Edmund Edmund is a masculine given name or surname In some cultures, a surname, family name, or last name is the portion of one's personal name that indicates their family, tribe or community. Practices vary by culture. The family name may be pl ...
and Magnus, son of Harold Godwinson, Magnus.


Prelude

In January 1068 King William personally led an army to Siege of Exeter (1068), besiege Exeter, the biggest city in Devon, which was Gytha’s main power base. After an 18-day siege the city surrendered and Gytha fled. Godwin, Edmund and Magnus, who were likely at the siege, fled to Ireland to seek help from Diarmait mac Máel na mBó, Diarmait, the High King of Ireland. Diarmait had previously helped their father, in 1052. Diarmat gave the brothers a fleet of 52 ships and a small army to resist the Normans and they returned to Devon and began raiding. By now William had gone, but he had left a large force to garrison the area, led by Eadnoth the Constable, Eadnoth the Staller, who engaged the brothers at the Battle of Bleadon. The exact outcome of the battle is unknown, but Eadnoth was killed, and the Saxons retreated to their ships. Magnus is not mentioned after this battle, so he may have died as well. The battle must not have been decisive, since the Saxons continued to raid the coast of Devon and Cornwall with their fleet, before eventually returning to Ireland. Here Diarmat supplied them with more forces, bolstering their number to 64 ships and a large enough force to fully challenge the Normans in the southwest.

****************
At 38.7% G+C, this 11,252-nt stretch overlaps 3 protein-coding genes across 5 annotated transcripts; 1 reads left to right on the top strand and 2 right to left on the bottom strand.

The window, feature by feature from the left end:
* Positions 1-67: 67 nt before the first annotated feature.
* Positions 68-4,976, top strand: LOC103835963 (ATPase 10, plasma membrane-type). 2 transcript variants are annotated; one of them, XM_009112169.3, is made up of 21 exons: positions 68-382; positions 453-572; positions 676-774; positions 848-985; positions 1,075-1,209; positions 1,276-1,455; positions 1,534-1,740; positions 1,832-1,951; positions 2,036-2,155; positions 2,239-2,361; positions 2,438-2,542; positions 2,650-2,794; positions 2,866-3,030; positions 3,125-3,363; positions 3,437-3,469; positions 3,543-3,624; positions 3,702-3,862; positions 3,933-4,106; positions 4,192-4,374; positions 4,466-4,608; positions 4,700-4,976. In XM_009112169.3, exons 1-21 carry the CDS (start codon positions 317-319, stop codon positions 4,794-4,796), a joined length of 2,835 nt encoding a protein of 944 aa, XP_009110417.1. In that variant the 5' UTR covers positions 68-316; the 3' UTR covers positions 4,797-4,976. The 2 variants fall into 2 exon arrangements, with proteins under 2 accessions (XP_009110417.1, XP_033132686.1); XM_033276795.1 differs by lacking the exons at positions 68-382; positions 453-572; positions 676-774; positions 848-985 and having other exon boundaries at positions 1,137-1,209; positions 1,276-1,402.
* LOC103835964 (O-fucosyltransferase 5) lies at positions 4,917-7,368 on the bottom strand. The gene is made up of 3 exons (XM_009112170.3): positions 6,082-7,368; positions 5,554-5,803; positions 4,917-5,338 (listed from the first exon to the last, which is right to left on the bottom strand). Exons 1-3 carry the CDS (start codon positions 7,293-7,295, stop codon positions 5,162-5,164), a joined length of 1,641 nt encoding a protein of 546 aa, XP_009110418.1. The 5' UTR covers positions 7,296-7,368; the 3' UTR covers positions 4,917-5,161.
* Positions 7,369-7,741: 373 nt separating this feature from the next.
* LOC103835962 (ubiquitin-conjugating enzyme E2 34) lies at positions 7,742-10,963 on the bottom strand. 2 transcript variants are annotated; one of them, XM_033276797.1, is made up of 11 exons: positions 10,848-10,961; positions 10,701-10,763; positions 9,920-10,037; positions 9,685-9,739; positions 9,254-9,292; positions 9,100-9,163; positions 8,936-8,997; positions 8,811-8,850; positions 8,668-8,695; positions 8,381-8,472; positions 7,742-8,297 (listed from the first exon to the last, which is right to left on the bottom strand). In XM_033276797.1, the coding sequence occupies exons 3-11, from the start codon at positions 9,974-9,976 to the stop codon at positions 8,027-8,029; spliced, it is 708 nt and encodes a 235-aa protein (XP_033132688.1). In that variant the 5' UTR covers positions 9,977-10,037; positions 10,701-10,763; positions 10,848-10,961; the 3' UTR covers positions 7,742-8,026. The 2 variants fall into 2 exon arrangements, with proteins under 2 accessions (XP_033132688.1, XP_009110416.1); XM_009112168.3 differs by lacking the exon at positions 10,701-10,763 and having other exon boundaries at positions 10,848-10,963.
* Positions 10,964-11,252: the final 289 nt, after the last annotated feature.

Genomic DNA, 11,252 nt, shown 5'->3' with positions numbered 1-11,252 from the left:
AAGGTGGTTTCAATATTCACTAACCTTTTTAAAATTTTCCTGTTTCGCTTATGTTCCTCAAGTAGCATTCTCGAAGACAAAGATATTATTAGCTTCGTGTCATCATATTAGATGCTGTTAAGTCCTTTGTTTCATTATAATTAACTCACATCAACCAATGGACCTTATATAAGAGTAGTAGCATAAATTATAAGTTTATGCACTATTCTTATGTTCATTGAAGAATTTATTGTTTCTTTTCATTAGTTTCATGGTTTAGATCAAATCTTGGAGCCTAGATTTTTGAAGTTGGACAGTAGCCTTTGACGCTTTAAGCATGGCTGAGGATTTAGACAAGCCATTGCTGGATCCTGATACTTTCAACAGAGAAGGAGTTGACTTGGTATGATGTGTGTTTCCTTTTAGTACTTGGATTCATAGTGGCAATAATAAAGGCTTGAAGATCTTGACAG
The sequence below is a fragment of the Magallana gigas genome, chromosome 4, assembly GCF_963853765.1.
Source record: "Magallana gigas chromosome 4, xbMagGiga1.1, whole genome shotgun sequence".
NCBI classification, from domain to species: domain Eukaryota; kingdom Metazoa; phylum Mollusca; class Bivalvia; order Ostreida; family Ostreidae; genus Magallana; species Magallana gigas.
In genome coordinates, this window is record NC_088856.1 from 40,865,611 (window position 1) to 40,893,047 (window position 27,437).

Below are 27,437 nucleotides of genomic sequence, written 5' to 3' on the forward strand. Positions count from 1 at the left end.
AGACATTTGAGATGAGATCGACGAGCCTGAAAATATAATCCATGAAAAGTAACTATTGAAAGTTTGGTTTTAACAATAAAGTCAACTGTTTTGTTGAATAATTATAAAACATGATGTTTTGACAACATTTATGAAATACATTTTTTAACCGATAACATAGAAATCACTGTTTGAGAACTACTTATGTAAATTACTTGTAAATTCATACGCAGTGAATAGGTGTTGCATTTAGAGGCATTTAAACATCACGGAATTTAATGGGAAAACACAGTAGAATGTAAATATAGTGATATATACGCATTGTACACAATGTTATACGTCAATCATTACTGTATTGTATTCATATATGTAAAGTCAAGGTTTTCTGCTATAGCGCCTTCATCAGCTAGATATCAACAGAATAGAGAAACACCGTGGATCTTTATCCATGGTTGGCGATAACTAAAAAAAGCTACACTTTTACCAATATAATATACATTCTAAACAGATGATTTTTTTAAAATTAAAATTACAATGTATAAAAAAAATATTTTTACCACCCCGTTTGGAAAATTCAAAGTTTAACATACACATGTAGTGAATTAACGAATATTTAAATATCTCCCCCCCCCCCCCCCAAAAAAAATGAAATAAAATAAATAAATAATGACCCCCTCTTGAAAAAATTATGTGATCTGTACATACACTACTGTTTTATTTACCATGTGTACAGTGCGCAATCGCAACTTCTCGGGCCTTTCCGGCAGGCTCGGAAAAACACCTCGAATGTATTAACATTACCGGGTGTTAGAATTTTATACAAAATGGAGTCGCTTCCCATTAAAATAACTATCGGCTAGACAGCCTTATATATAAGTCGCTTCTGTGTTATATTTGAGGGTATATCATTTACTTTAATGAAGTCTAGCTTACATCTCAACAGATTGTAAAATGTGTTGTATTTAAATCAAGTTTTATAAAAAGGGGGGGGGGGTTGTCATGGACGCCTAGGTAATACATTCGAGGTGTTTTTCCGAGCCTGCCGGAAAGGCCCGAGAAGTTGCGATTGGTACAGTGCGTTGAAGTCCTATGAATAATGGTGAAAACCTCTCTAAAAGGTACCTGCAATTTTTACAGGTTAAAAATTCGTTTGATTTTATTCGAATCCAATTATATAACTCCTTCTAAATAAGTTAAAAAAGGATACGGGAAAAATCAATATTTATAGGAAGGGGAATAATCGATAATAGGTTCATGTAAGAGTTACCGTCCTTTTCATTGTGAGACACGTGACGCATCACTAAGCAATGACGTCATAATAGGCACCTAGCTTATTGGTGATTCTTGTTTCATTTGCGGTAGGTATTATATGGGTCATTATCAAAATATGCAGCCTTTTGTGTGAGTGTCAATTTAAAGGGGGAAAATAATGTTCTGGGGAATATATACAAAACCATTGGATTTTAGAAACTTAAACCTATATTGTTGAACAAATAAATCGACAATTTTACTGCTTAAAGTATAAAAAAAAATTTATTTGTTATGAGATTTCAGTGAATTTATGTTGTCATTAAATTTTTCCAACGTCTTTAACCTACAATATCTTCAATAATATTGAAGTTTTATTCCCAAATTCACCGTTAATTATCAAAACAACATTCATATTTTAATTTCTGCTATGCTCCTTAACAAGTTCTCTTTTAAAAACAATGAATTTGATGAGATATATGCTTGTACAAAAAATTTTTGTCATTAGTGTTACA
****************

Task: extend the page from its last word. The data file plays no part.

Battle

In June 1069 the brothers returned with their army, landing at a small village in Devon called Appledore, Torridge, Appledore. They advanced to Northam and began raiding the area. The Norman army, now under command of the king’s second cousin, Brian of Brittany, and the noble William De Vauville, quickly arrived in the area and attacked the Saxons. The size of both armies is unknown, but estimated at a few thousand each. The Normans however had superior troops, with Brian commanding a large force of Bretons, Breton Knight, knights. The scattered raiders were quickly pushed back to Appledore, where they joined up with the rest of their army. However, they found their ships stranded, as the tide had moved out. The Saxons had already suffered casualties and still faced the Norman knights. For many hours the Normans launched repeated attacks against the Anglo-Saxon shield wall, in almost exactly the same way the early stages of the Battle of Hastings had played out. The Saxon line never broke, but they took heavy casualties. As night came, the tide finally returned, and the Saxons escaped to sea, ending the battle.


Aftermath

The Saxons had took 1,700 casualties, possibly more than half their army, and so were unable to continue their campaign. The brothers returned to Ireland, where Diarmat told them he either could not or would not supply them with more forces. The brothers moved on to Denmark, possibly hoping to receive new help from King Sweyn II of Denmark, Sweyn II Estridsson. However that help clearly must not have come, sunce the brothers soon disappeared from history. Thus, the Battle of Northam marks the end of the attempts of Harold’s successors to reclaim the throne of England.


References

{{reflist 1069 in England History of Devon Norman conquest of England Torridge District 11th-century conflicts Invasions of England